David Pogue is baffled by the crappiness of online movie rentals:
[W]hen you rent the digital version, you often have only 24 hours to finish watching it, which makes no sense. Do these companies really expect us to rent the same movie again tomorrow night if we can't finish it tonight? In the DVD days, a Blockbuster rental was three days. Why should online rentals be any different? When you rent online, you don't get any of the DVD extras—deleted scenes, alternative endings, subtitles—even though you're paying as much as you would have paid to rent a DVD.
Yet perhaps most important, there's the availability problem. New movies aren't available online until months after they are finished in the theaters, thanks to the "windowing" system—a long-established obligation that makes each movie available, say, first to hotels, then to pay-per-view systems, then to HBO and, only after that, to you for online rental.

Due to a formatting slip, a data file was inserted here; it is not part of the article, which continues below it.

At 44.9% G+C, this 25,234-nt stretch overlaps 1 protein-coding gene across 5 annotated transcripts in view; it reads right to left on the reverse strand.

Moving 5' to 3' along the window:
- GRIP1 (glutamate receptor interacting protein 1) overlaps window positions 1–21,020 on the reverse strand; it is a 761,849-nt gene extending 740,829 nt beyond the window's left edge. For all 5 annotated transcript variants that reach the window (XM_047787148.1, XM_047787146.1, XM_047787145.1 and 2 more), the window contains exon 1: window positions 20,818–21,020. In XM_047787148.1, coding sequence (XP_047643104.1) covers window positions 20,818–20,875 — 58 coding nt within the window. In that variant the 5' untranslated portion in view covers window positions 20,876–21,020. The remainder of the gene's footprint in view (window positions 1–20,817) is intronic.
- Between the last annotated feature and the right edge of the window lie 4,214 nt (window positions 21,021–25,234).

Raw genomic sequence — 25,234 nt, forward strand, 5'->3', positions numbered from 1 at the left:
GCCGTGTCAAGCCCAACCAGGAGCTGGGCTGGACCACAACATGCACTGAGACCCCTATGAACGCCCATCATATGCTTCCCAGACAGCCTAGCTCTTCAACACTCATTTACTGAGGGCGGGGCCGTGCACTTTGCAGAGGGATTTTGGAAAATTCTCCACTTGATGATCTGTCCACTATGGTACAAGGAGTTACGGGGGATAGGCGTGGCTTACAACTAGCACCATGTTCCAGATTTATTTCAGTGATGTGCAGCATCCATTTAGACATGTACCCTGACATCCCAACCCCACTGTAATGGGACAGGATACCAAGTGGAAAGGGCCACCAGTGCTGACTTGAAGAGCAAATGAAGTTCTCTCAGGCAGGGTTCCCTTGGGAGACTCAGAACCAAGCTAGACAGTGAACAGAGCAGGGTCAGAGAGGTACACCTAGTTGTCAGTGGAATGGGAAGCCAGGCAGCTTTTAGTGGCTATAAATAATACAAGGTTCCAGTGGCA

Because of that, Pogue argues that Hollywood is its own worst enemy when it comes to piracy:
The people want movies. None of Hollywood's baffling legal constructs will stop the demand. The studios are trying to prevent a dam from bursting by putting up a picket fence. And if you don't make your product available legally, guess what? The people will get it illegally. Traffic to illegal download sites has more than sextupled since 2009, and file downloading is expected to grow about 23 percent annually until 2015. Why? Of the 10 most pirated movies of 2011, guess how many of them are available to rent online, as I write this in midsummer 2012? Zero. That's right: Hollywood is actually encouraging the very practice they claim to be fighting (with new laws, for example).